Download Philip Glass Satyagraha libretto PDF

TitlePhilip Glass Satyagraha libretto
File Size100.7 KB
Total Pages2
Document Text Contents
Page 1

M.K. Gandhi in South Africa 1893 - 1914

Act I
Scene 1 The Kuru Field of Justice
Scene 2 Tolstoy Farm
Scene 3 The Vow

Act II
Scene 1 Confirmation and Rescue
Scene 2 Indian Opinion
Scene 3 Protest

Act III
Scene 1 New Castle March

A C T I
SCENE i: A Mythical Battlefield

The Kuru Field of Justice

Gandhi:

“I see them here assembled, ready to fight, seek-
ing to please the King’s sinful son by waging
war.” And thus addressed by Arjuna, Krishna
brought that splendid chariot to a halt between
the two armies. In front of Bhisma and Drona
and all the rulers of the world, he said, “Behold
Arjuna, these kinsmen assembled here.” And
the Prince marked on each hand relatives and
friends in both armies. Seeing them, all his kins-
men, thus arrayed, Arjuna was filled with deep
compassion and turned to Krishna.

Arjuna:

MY very being is oppressed with compassion’s
harmful taint. With mind perplexed concerning
right and wrong I ask you which is the better
course? Tell me and let your words be definite
and clear, I am your pupil and put all my trust
in you. So teach me.

Krishna:

BE wise in matters of death and duty. See in this
war presented by pure chance a door to paradise.
For sure is death to all that’s born, sure is birth
to all that dies and for this, you have no cause to
grieve. Likewise, recognize this war as prescribed

by duty. Hold pleasure and pain, profit and loss,
victory and defeat to be the same: then brace
yourself ready for the fight. So will you bring no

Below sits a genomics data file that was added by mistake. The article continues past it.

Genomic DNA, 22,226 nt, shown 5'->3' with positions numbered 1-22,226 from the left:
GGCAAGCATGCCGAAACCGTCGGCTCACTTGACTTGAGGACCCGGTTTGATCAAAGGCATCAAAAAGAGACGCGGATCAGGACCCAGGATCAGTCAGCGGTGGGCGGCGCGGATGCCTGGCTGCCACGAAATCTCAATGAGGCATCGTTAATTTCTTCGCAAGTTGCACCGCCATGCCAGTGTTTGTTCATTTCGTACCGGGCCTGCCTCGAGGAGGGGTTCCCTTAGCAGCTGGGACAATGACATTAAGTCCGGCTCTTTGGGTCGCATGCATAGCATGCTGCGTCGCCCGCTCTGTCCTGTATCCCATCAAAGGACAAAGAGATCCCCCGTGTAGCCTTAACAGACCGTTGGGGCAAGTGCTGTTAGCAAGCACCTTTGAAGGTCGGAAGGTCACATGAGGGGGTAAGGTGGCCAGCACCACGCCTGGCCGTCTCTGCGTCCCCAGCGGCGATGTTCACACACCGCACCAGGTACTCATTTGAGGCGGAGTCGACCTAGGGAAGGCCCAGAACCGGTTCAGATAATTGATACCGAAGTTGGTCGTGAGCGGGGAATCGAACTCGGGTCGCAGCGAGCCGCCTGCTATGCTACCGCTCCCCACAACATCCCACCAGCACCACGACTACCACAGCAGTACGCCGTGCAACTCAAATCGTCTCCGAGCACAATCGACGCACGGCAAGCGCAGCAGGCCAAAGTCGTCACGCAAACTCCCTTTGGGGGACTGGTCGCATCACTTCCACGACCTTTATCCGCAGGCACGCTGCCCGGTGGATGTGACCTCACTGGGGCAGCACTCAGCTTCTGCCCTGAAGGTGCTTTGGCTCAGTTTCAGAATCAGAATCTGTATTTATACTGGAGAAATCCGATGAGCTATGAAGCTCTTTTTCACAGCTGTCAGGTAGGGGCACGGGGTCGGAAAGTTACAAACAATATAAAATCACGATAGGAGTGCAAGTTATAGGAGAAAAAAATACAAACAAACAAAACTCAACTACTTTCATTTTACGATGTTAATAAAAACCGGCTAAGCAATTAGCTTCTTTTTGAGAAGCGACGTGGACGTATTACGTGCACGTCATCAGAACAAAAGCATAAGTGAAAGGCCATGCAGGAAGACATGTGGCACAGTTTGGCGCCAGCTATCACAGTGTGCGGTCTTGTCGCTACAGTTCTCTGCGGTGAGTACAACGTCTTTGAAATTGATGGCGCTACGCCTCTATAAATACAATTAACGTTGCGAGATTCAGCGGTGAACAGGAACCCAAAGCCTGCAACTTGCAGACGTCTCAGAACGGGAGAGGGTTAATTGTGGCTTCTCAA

evil on yourself.

chorus:

TO him thus in compassion plunged, to him de-
sponding, Krishna spoke these words: “Whence
comes this faintness on you now at this crisis
hour? This ill beseems a noble, wins a heavenly
state, but brings dishonour, Arjuna. Give up
this vile faint heartedness. Stand up, chastiser of
your foes!”

Gandhi:

HOLD pleasure and pain, profit and loss, victory
and defeat to be the same: then brace yourself
ready for the fight. So will you bring no evil on
yourself.

SCENE ii ~ 1910

Tolstoy Farm

Gandhi:

BETWEEN theory and practice, some talk as they
were two — making a separation and a difference
between them. Yet wise men know that both can
be gained in applying oneself whole heartedly to
one. For the high estate attained by men of con-
templative theory, that same state achieve the
men of action. So act as the ancient of days old,
performing works as spiritual exercise.

Miss Schlesen, Kasturbai,
Mrs. Naidoo:

SUCH a one is honorable who gives his mortal
powers to worthy work not seeking gain. Do
the allotted task for which one is fit, for work
is more excellent than idleness and the body’s
life proceeds not, lacking work. Such an earthly
task do free from desire, you will perform a high
task.

Kallenbach:

WHEN the motives and the fruits of a man’s ac-
tions are freed from desire, his works are burned
clean by wisdom’s fire, the white fire of truth.
When he casts off attachment to his deeds, a
man embarks on his work ever content, on none
dependent. With thought and self controlled,
giving up all possessions, he cares for his bodily
maintenance without excess; taking what chance
may bring, surmounting all dualities, the same
in success and failure.

SCENE iii ~ 1906

The Vow

Parsi Rustomji:

THE world is not for the doubting man. Let a
man by wisdom dispel his doubts. For nothing
on earth resembles wisdom’s power to purify
and this a man may find in time within himself,
when he is perfected in spiritual exercise. Then
thoughts are steadied and come to rest allowing
one to see God in the individual. Knowing this,
he stands still moving not an inch from reality.
Standing firmly unmoved by any suffering, how-
ever grievous it may be.

WHOEVER gives up a deed because it causes pain,
or because he shrinks from bodily pain, fol-
lows the way of darkness, knowing nothing of
self-surrender. But if a work is done because it
should be done and is enjoined by Scripture and
without thought for great benefits, then that is
surrender in Goodness. With doubt cut away,
suffused with goodness, the self-surrendered
man hates neither uncongenial work nor looks
only for pleasant work.

chorus:

THESE works of sacrifice must be done. From old
did the Lord of creatures say that in sacrifice you
sustain the gods and the gods sustain you in re-
turn. So was the wheel set in motion and who
here fails to match his turning living an evil life,
the senses his pleasure ground, lives out his life
in vain ground, lives out his life in vain.

Similer Documents